José Lovaglio, son of Argentine wine pioneer Susana Balbo, has launched a range of four wines designed to highlight the influence of soil type on flavour.
José Lovaglio has launched a range of Malbecs made in different soil types
Named Vaglio after his surname and the Italian word for “examine” in a hat tip to his family’s Italian heritage, each of the four wines is made from grapes grown in distinct soils.
Multi regional red blend Chango hails from sandy soils, Chacra Malbec comes from clay based soils, Aggie Malbec is made from alluvial soils, while the grapes that go into Temple Malbec are grown on 80-year-old vines on loam-based soils.
The different soils were used as an experiment to monitor the effect of soil type and terroir on the flavours, aromas and overall character of the wine.
Vaglio Temple Malbec
“I wanted to show how Malbec behaves in different soil profiles. I’m trying to find out if site or soil has more influence on the final wine.
“Having my own project allows me to focus on all aspects of the creative process, which is exciting, but it also means the buck stops with me,” Lovaglio admitted to db.
Aggie Malbec uses grapes from the southern part of Gualtallary, while Temple’s grapes are sourced from the northeast of the Uco Valley and Chacra uses grapes from Agreglo, where his family estate is based. In addition to Malbec, Chango features Tannat and Cabernet Sauvignon from Altamira.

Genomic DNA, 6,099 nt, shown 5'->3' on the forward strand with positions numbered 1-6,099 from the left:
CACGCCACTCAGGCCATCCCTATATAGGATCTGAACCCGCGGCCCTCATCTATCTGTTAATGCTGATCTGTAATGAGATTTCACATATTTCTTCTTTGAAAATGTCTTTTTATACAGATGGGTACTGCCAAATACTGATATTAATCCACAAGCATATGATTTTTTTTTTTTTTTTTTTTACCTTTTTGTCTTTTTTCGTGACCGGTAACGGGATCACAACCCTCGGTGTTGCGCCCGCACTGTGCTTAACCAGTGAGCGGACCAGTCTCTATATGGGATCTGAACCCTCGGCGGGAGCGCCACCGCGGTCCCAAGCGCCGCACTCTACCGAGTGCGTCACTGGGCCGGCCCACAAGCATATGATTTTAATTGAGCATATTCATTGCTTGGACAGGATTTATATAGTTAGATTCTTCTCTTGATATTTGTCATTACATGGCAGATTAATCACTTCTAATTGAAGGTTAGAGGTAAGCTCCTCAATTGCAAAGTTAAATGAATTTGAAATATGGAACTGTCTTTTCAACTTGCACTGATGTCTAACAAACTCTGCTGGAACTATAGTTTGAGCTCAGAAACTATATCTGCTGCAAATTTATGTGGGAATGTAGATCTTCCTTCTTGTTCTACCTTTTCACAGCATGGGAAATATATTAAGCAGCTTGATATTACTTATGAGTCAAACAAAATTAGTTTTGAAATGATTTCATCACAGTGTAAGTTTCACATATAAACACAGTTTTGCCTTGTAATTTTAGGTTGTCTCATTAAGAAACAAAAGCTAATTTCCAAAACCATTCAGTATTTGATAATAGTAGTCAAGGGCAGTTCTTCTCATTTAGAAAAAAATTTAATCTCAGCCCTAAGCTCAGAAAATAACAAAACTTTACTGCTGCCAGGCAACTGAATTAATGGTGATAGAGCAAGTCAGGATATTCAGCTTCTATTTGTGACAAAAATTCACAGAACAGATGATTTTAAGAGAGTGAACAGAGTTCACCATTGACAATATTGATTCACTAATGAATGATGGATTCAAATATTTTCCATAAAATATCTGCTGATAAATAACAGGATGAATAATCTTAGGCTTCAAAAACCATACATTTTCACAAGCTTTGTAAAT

Each of the wines tells a story of a stage in Lovaglio’s life, which is reflected in the illustrations on the labels, from being born in Salta and growing up in Mendoza, to studying at UC Davis in California and learning Chinese in Shanghai.
Juggling the project alongside a day job at his family estate, Dominio del Plata, Lovaglio made just 40,000 bottles across the range in 2014 from a rented space in El Peral northwest of the Uco Valley.
“I discovered that Malbec is a very flexible grape that adapts to its surroundings. Chacra is the most traditional Malbec in style with sweet ripe fruit, while Aggie is the most mineral, Chango the more floral and Temple the silkiest in texture.”
But while he loves the specificity of single vineyard Malbec, Lovaglio believes the best reds being produced in the country at the moment are blends.
“The best reds in Argentina are blends, which offer the edited highlights of each region. I’m trying to deconstruct that and show the individual components,” he said.
“There’s a focus on single site Malbecs among Argentina’s young winemakers, which is really important as it’s helping us understand the different styles that come from different regions,” he added.
While Lovaglio is a fan of the fresher, more floral styles of Malbec being made today, he admitted that there is still a market for “big, ripe, oaky” Malbec and that the two styles can live side by side. Lovaglio is currently searching for a UK importer for the Vaglio range, which Is aimed at the on-trade.